Mosaic Mirror with Magnetic Flowers
A mosaic mirror with a magnetic surprise
Online since: 04/04/2008, Number of visits: 357411
Laurie Glynn works as a mosaic artist and sent us these instructions for creating a small mosaic project with a magnetic surprise.
Required materials and tools:
- a piece of wood 30 x 30 cm, OSB board is best
- a round mirror tile, 20 cm in diameter
- a square mirror tile, 30 x 30 cm
- decorative magnets (The magnetic flowers used here are out of stock and will no longer be offered for sale.)
- counterpart magnets (S-08-03-N)
- approx. 200-250 g grout
- approx. 30 g pigment (optional)
- glass cutter
- tile pliers
- wheeled nipper
- glue (e.g. Weldbond and silicone)
1. Position the round mirror tile in the middle of the wood and glue it on with silicone. In my example, I surrounded the round mirror with a ball chain from the hardware store. You could also use another type of bead chain, or simply leave this step out.
2. Use silicone to glue the counterpart magnets (S-08-03-N) around the mirror, as many as you like, wherever you like. But be careful! The magnets should not be placed too closely together, or they will collide uncontrollably (despite the glue). Until the silicone has dried completely, make sure that nothing magnetic is placed near these magnets.
3. Cut four pieces out of the square mirror tile to exactly fit the sides of the wood, then glue these pieces to the frame with silicone. I filled the corners with a bit more of the ball chain but this is optional!
5. Begin in any corner. Spread a thin layer of glue (Weldbond or silicone) over a portion of the wood - small enough that you feel you can complete within about 5 minutes. Place the outer edges first and ensure that the edge is as straight as possible. I have laid the surface glass over the edge of the wood to meet the mirror pieces that were glued on earlier.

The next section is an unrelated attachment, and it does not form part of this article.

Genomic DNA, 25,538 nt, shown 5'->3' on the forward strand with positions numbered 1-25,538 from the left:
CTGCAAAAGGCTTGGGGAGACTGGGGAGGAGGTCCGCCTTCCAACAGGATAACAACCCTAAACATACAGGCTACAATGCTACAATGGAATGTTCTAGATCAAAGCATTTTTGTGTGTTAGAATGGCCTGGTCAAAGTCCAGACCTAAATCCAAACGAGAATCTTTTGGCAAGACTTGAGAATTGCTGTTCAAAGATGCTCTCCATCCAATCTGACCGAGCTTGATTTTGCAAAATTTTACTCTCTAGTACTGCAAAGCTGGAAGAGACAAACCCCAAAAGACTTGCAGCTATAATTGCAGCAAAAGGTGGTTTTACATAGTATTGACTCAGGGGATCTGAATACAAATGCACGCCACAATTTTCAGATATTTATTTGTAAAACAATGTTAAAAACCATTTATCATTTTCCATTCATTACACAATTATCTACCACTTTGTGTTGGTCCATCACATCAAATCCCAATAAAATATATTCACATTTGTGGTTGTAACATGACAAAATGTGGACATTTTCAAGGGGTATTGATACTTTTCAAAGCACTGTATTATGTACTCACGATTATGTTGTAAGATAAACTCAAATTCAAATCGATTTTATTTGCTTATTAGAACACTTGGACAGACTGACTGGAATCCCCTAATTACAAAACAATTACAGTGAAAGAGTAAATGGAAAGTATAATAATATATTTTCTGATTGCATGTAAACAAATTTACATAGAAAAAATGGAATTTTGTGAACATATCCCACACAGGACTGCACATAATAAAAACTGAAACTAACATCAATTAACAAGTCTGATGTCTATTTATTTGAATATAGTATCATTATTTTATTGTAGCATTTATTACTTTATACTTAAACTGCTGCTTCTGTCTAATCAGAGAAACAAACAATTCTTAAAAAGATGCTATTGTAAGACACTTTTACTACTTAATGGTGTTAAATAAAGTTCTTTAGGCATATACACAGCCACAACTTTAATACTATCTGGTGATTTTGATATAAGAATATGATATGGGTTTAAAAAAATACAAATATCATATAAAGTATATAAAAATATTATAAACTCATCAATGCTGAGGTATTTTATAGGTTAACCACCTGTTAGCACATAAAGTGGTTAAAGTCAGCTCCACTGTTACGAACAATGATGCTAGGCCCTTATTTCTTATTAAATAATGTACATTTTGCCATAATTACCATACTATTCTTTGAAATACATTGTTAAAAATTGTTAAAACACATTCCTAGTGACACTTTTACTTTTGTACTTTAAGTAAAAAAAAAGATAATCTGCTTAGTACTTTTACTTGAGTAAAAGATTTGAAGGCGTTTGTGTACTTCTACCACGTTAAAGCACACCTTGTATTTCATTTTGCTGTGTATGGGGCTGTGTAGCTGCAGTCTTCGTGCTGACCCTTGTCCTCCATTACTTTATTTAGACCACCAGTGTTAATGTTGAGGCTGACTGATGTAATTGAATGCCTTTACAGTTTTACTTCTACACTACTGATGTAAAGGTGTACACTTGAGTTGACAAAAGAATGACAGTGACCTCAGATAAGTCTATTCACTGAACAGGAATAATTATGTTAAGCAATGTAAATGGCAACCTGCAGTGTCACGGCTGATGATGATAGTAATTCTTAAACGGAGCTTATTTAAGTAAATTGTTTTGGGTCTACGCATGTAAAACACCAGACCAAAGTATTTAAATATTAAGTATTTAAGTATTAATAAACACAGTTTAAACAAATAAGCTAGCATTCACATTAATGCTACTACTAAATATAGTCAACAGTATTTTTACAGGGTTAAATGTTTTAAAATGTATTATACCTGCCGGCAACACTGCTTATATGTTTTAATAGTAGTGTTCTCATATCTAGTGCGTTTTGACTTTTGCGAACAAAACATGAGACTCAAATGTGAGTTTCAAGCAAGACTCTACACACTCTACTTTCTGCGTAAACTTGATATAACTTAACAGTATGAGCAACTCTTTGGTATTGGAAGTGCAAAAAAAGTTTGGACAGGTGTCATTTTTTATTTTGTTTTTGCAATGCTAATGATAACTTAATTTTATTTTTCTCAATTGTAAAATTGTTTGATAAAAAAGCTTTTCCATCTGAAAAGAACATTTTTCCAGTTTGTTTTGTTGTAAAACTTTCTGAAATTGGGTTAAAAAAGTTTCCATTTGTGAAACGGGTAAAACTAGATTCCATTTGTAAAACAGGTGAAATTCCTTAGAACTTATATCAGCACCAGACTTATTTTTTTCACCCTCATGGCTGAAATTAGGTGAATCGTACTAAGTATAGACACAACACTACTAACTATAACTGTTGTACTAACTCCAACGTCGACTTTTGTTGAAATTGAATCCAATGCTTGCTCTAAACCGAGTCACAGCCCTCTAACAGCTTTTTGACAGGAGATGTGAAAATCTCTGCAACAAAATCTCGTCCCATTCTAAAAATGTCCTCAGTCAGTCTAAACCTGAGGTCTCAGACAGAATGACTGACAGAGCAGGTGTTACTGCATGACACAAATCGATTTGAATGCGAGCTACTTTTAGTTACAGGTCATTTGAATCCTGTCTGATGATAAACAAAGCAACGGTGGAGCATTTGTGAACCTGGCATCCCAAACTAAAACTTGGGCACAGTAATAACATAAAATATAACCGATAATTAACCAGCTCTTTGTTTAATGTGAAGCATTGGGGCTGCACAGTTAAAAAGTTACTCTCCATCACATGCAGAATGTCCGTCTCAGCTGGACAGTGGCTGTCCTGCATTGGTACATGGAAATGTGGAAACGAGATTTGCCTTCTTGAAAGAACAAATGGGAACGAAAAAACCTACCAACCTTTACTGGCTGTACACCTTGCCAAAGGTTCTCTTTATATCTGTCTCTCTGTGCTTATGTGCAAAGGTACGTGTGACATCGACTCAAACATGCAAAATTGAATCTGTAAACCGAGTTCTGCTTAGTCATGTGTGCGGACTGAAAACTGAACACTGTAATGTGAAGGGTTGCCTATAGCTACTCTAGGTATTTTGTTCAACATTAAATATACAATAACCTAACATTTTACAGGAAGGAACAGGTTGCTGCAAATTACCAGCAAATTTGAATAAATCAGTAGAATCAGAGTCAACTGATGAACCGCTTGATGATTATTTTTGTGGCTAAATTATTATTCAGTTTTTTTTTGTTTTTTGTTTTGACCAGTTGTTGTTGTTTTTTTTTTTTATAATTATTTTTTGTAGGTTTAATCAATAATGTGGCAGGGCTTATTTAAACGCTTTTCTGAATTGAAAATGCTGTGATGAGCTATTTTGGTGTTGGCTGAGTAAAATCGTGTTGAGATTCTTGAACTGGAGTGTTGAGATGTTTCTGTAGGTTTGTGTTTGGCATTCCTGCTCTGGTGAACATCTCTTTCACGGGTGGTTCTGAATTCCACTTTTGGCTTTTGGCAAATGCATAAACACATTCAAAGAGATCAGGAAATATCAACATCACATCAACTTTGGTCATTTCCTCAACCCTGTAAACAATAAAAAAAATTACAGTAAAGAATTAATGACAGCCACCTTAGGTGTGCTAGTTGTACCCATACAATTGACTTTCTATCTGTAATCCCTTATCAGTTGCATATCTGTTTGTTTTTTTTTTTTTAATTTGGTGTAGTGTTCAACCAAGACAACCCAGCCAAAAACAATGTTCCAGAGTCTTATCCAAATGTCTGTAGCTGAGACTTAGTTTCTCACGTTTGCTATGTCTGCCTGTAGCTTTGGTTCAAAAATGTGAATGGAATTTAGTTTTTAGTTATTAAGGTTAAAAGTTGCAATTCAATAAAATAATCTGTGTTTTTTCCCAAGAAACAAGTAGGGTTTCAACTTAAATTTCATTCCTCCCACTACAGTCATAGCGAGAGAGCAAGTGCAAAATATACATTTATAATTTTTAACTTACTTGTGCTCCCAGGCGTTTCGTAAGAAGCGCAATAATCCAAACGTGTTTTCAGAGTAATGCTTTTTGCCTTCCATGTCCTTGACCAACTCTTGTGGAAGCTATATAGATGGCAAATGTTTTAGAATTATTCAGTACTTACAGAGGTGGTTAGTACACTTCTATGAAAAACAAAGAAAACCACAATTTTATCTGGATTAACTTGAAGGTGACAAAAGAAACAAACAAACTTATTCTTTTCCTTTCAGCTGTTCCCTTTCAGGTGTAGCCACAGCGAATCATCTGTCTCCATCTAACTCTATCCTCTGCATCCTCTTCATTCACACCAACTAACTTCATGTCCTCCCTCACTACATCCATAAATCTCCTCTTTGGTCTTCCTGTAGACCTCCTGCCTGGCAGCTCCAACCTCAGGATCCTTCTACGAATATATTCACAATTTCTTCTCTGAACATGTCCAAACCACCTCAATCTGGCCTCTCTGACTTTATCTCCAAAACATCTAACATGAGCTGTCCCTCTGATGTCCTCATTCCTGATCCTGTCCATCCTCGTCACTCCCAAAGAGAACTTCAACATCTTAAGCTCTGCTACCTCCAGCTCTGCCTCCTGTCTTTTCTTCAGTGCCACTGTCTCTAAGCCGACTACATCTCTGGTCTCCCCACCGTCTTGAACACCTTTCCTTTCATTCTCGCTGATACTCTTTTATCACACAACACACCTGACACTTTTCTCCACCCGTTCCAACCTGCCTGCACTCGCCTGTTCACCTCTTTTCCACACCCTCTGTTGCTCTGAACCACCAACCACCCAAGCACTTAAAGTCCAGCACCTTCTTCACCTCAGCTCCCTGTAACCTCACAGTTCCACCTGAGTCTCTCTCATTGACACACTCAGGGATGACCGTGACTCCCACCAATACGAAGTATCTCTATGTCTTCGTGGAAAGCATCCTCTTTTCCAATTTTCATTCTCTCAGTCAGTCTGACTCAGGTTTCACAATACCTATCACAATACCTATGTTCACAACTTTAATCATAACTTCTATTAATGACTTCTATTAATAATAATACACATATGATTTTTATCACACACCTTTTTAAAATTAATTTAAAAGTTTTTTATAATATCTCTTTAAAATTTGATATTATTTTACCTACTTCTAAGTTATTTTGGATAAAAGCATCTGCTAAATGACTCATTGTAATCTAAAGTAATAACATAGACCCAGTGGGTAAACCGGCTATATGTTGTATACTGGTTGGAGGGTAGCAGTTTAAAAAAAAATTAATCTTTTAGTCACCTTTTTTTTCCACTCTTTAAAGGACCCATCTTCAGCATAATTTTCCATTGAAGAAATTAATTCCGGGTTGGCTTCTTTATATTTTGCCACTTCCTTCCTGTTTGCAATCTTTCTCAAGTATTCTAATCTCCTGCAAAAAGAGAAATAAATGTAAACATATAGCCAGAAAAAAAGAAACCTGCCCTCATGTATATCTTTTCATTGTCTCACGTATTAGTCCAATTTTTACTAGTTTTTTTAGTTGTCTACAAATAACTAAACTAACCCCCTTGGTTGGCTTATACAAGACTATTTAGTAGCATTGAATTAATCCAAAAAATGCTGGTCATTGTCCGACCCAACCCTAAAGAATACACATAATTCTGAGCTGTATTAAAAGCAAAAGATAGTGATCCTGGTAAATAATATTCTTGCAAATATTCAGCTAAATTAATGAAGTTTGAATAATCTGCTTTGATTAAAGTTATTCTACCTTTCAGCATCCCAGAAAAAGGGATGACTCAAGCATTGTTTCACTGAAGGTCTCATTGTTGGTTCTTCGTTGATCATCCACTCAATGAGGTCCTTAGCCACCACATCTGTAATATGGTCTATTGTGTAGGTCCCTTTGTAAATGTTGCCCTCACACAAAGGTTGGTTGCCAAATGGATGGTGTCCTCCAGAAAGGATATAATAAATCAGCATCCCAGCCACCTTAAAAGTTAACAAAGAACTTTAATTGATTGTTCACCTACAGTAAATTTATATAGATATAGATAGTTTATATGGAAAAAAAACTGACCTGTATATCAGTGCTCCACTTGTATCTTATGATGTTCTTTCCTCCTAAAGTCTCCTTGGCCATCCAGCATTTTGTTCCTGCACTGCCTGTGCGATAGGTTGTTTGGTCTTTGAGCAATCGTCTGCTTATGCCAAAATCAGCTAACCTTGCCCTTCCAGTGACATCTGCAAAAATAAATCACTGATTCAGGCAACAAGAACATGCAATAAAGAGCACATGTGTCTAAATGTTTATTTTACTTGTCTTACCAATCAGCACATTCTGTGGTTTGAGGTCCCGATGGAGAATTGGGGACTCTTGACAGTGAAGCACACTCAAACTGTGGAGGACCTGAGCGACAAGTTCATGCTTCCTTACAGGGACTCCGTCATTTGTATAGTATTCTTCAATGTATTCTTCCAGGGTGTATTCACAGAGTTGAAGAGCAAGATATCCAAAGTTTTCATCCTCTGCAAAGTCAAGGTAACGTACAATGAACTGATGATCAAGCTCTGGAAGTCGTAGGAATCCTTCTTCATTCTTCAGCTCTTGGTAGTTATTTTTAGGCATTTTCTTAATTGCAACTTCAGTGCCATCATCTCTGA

6. Working piece by piece, lay out and glue the pieces that form the outer edge. Afterwards you can use the remaining pieces of glass to fill the gap between the outer edge and the round mirror. Where necessary cut smaller pieces of mirror to fit the spaces between larger pieces. Try to lay the pieces so that the distance between each one is approximately the same and relatively small. But make sure that there IS space between each piece! No piece of glass should touch its neighbor!
7. When the surface is completely covered, let the mosaic dry for at least 24 hours. The glue must be completely dry before beginning the grouting process.
8. Mix approximately 200g. grout with water in the ratio of 3:1, grout:water. The mixture should be somewhat thick, like yoghurt. Too much water makes grouting more difficult! You can color the grout with pigments if you choose. Let the mixture stand untouched for 5 minutes.
9. I use a kitchen spatula to spread the grout. Spread the mixture with the side of the spatula, not with the end. This requires less strength and is more effective as well! Remove excess grout on a regular basis, again using the side of the spatula. Only then can you control the crevices to know if the grout has completely filled them. The mirror will look pretty messy at this point but don't worry about it!
10. When you have finished grouting, let your work sit for 30-60 minutes, depending on temperature. Use a dry cloth to rub out the surface of the mosaic - if the grout smears rather than turning to dust, wait a bit longer.
11. The decorative magnets can now be placed on their countermagnets, as desired. Finished!
Here is an example with mosaic tiles (15 x 15 mm) rather than mirror tiles.
Small W-05-N cubes were used as countermagnets for the decorative magnets.